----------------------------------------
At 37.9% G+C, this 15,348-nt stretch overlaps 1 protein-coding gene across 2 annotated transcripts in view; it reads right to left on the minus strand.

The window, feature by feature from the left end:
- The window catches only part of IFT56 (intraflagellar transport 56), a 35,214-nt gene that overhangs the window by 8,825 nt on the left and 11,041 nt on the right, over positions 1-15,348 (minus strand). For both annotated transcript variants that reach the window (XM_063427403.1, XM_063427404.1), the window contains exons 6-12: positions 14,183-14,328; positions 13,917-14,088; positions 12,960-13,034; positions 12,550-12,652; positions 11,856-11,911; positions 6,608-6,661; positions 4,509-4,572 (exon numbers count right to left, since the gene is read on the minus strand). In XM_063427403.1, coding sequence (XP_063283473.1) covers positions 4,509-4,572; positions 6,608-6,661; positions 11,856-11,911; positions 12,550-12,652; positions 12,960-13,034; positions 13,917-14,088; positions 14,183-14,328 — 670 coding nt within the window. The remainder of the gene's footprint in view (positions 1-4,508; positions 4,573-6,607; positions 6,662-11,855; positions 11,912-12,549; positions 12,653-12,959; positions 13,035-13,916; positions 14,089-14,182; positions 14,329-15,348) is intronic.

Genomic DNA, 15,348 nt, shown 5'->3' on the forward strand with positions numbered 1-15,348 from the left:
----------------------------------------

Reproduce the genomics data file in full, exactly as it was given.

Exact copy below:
At 37.9% G+C, this 15,348-nt stretch overlaps 1 protein-coding gene across 2 annotated transcripts in view; it reads right to left on the minus strand.

The window, feature by feature from the left end:
- The window catches only part of IFT56 (intraflagellar transport 56), a 35,214-nt gene that overhangs the window by 8,825 nt on the left and 11,041 nt on the right, over positions 1-15,348 (minus strand). For both annotated transcript variants that reach the window (XM_063427403.1, XM_063427404.1), the window contains exons 6-12: positions 14,183-14,328; positions 13,917-14,088; positions 12,960-13,034; positions 12,550-12,652; positions 11,856-11,911; positions 6,608-6,661; positions 4,509-4,572 (exon numbers count right to left, since the gene is read on the minus strand). In XM_063427403.1, coding sequence (XP_063283473.1) covers positions 4,509-4,572; positions 6,608-6,661; positions 11,856-11,911; positions 12,550-12,652; positions 12,960-13,034; positions 13,917-14,088; positions 14,183-14,328 — 670 coding nt within the window. The remainder of the gene's footprint in view (positions 1-4,508; positions 4,573-6,607; positions 6,662-11,855; positions 11,912-12,549; positions 12,653-12,959; positions 13,035-13,916; positions 14,089-14,182; positions 14,329-15,348) is intronic.

Genomic DNA, 15,348 nt, shown 5'->3' on the forward strand with positions numbered 1-15,348 from the left: